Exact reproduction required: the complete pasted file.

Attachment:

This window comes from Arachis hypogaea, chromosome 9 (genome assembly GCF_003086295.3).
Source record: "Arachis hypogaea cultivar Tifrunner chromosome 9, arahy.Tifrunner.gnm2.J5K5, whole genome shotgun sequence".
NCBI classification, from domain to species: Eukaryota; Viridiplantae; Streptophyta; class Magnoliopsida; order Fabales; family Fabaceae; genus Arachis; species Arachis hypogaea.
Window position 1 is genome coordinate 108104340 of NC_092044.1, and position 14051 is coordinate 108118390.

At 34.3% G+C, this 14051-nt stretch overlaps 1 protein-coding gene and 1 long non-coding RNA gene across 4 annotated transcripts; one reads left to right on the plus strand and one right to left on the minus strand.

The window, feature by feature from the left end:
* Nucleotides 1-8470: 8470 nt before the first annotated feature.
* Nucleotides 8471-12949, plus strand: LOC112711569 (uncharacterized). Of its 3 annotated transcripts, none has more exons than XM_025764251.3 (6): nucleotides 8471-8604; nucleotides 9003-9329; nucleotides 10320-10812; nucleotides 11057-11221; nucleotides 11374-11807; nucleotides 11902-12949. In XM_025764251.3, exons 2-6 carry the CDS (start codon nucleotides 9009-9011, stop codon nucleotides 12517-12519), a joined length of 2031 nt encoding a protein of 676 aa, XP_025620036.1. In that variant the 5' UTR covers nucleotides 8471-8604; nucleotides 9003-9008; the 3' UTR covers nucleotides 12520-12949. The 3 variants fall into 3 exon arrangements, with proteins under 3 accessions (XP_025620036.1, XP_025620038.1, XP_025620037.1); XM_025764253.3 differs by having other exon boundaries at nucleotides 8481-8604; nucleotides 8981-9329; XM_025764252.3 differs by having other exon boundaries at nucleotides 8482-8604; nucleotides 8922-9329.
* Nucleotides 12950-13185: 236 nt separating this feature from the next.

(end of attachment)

This window comes from Arachis hypogaea, chromosome 9 (genome assembly GCF_003086295.3).
Source record: "Arachis hypogaea cultivar Tifrunner chromosome 9, arahy.Tifrunner.gnm2.J5K5, whole genome shotgun sequence".
NCBI classification, from domain to species: Eukaryota; Viridiplantae; Streptophyta; class Magnoliopsida; order Fabales; family Fabaceae; genus Arachis; species Arachis hypogaea.
Window position 1 is genome coordinate 108104340 of NC_092044.1, and position 14051 is coordinate 108118390.

At 34.3% G+C, this 14051-nt stretch overlaps 1 protein-coding gene and 1 long non-coding RNA gene across 4 annotated transcripts; one reads left to right on the plus strand and one right to left on the minus strand.

The window, feature by feature from the left end:
* Nucleotides 1-8470: 8470 nt before the first annotated feature.
* Nucleotides 8471-12949, plus strand: LOC112711569 (uncharacterized). Of its 3 annotated transcripts, none has more exons than XM_025764251.3 (6): nucleotides 8471-8604; nucleotides 9003-9329; nucleotides 10320-10812; nucleotides 11057-11221; nucleotides 11374-11807; nucleotides 11902-12949. In XM_025764251.3, exons 2-6 carry the CDS (start codon nucleotides 9009-9011, stop codon nucleotides 12517-12519), a joined length of 2031 nt encoding a protein of 676 aa, XP_025620036.1. In that variant the 5' UTR covers nucleotides 8471-8604; nucleotides 9003-9008; the 3' UTR covers nucleotides 12520-12949. The 3 variants fall into 3 exon arrangements, with proteins under 3 accessions (XP_025620036.1, XP_025620038.1, XP_025620037.1); XM_025764253.3 differs by having other exon boundaries at nucleotides 8481-8604; nucleotides 8981-9329; XM_025764252.3 differs by having other exon boundaries at nucleotides 8482-8604; nucleotides 8922-9329.
* Nucleotides 12950-13185: 236 nt separating this feature from the next.